David LoebelConductor David Loebel writes about works he has programmed with the NEC Philharmonia on March 5, as part of New England Conservatory's year-long festival on the theme of Music: Truth to Power.

All three of the works on this program come from Berlin and Vienna in the 1930s, when the stature of these legendary cultural capitals was increasingly compromised by the rise of Nazism.

Music: Truth to PowerWhile the Third Reich
Was Rising

The decades following World War I found Germany and its ally Austria devastated by a demoralizing military defeat, a punitive peace treaty, and economic chaos. Even so, musical life in the major centers Berlin and Vienna flourished much as it had before the war until the looming shadow of Nazism became impossible to ignore. By the outbreak of World War II in 1939, many major musical figures had fled Hitler’s anti-Semitism, among them composer Arnold Schoenberg, conductor Bruno Walter, and pianist Artur Schnabel. History has harshly judged those who stayed in Germany and tried to compromise with the Nazis, including composers Richard Strauss and conductor Wilhelm Furtwängler.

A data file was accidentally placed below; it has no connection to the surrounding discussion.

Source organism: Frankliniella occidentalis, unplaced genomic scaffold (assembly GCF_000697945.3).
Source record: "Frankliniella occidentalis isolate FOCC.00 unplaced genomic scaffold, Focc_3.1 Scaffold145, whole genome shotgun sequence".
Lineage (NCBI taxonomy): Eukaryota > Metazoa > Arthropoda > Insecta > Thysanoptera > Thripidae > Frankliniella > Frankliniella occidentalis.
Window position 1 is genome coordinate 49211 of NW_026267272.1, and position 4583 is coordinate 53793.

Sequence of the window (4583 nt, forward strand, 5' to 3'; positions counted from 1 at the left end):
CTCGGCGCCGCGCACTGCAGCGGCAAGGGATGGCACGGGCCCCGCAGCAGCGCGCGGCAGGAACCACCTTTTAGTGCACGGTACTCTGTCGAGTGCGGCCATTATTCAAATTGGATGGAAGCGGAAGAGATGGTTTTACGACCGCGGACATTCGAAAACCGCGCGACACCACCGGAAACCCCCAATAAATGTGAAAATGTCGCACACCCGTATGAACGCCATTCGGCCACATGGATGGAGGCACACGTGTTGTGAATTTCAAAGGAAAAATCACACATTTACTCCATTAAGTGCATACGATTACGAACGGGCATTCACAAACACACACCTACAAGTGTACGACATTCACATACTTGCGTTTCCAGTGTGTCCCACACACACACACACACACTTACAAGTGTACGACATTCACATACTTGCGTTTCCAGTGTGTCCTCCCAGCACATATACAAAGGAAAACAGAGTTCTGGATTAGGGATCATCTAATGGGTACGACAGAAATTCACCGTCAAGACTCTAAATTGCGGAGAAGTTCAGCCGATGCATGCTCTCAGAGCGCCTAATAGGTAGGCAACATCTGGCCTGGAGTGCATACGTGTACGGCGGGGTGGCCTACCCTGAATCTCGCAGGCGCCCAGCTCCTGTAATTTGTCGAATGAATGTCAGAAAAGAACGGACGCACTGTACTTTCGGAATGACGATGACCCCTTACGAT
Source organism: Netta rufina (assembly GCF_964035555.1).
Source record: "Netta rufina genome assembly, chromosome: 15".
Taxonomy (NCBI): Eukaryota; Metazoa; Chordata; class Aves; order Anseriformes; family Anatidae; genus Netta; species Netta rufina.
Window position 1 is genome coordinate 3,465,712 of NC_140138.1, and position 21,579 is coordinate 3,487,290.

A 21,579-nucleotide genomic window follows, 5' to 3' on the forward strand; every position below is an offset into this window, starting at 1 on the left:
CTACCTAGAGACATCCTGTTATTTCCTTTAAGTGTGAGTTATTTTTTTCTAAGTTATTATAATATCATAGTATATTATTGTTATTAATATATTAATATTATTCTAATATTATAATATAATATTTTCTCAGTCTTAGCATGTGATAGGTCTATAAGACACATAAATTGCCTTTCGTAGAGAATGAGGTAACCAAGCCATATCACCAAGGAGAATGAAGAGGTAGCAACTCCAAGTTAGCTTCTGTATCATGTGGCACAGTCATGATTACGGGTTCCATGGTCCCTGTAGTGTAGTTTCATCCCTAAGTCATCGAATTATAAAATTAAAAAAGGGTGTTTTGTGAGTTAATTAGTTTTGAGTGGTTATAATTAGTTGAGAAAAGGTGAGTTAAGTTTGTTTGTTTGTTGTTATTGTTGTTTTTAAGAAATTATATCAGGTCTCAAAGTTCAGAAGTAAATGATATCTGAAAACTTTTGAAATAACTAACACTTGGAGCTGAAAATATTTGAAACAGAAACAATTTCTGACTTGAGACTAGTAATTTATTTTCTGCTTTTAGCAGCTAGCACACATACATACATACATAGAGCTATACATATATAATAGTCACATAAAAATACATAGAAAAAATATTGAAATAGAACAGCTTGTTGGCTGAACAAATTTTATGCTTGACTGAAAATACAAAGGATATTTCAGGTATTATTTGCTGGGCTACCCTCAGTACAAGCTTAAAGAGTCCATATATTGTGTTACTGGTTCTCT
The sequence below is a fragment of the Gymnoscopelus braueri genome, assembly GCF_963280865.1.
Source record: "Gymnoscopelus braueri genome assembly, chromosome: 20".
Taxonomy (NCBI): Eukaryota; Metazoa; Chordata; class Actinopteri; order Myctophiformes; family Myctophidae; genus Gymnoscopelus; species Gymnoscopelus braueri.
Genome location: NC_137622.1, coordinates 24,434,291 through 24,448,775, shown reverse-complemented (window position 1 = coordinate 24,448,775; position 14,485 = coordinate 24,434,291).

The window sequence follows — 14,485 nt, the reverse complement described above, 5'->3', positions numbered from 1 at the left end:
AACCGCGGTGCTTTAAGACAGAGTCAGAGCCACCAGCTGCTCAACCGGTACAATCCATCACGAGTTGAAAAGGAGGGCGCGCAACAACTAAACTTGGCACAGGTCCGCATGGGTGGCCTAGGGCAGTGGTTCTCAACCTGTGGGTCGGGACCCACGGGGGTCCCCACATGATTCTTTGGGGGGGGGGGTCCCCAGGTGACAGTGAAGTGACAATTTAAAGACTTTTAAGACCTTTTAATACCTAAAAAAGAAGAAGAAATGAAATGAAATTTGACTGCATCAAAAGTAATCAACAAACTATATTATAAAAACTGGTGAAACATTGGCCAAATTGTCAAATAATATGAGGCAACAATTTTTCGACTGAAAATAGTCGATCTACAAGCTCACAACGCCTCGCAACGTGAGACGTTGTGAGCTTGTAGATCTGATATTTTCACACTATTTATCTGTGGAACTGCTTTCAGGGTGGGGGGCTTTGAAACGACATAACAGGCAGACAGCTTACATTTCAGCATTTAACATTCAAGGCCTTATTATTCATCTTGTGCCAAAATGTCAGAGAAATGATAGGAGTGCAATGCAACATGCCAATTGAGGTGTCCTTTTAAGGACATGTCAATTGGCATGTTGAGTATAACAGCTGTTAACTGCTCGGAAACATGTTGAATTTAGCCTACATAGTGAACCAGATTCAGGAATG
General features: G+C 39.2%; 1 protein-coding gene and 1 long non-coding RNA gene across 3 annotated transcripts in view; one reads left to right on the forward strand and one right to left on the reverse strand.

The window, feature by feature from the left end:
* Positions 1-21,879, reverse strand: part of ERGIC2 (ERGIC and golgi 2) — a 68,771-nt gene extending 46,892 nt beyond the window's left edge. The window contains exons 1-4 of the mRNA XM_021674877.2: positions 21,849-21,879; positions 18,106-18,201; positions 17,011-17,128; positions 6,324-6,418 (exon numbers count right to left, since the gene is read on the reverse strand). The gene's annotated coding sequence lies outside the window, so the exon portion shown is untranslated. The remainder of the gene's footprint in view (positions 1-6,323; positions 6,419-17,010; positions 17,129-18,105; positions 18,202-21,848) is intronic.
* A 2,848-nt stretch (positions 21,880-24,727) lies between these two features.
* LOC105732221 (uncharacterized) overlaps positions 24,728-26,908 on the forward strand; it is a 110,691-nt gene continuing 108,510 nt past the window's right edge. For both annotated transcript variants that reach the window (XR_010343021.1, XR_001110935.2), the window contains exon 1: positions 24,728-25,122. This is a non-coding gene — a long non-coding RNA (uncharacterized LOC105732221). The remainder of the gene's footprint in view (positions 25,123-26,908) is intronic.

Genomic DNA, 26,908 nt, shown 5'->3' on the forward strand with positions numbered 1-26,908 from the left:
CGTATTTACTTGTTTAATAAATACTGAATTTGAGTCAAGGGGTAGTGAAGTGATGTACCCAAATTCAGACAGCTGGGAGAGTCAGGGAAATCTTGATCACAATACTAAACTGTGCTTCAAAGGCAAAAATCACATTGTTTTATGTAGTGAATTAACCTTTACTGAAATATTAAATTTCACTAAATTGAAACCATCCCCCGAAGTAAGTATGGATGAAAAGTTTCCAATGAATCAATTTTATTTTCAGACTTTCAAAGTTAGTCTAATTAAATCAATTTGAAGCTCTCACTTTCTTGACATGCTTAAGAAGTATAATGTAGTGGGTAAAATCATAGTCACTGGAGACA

Weill/Brecht: Mahagonny

Although the Weimar Republic was ultimately brought down by an assault from its political right, there were equally virulent forces on the left. Among those giving voice to the Marxist point of view was the playwright Bertolt Brecht. Following the success of the satirical Die Dreigroschenoper (“The Threepenny Opera”), Brecht and his musical collaborator Kurt Weill turned their attention to a full scale opera, Aufstieg und Fall der Stadt Mahagonny (“Rise and Fall of the City of Mahagonny”).

Brecht’s fictitious city is a corrupt, capitalist façade; in Mahagonny, the pursuit of pleasure trumps everything and having no money is a capital offense. Not surprisingly, the opera was controversial from the very beginning; its 1930 premiere in Leipzig was disrupted by Nazi demonstrations and it was banned completely in 1938.

Following Weill’s death in 1950, conductor Wilhelm Brückner-Rüggeberg assembled a concert suite from Mahagonny, similar to the suite which Weill himself had arranged from Die Dreigroschenoper. Its scenario is as follows:

I. Overture to Act I
II. “Alabama Song.” Jenny Smith and her fellow prostitutes arrive in Mahagonny in search of whisky, boys and dollars.
III. “Auf nach Mahagonny” Jimmy Mahoney and his fellow lumberjacks arrive from Alaska, also looking for fun.
IV. “Ich habe gelernt” Jimmy hires Jenny and their relationship begins.
V. Hurricane. A storm threatens to destroy Mahagonny.
VI. Crane Duet. Having been convicted and sentenced to death for having no money, Jimmy bids Jenny farewell as they watch two cranes fly overhead.
VII. Finale. As Mahagonny burns, its citizens realize that their supposed utopia is actually a living hell.

Hindemith: Mathis der Maler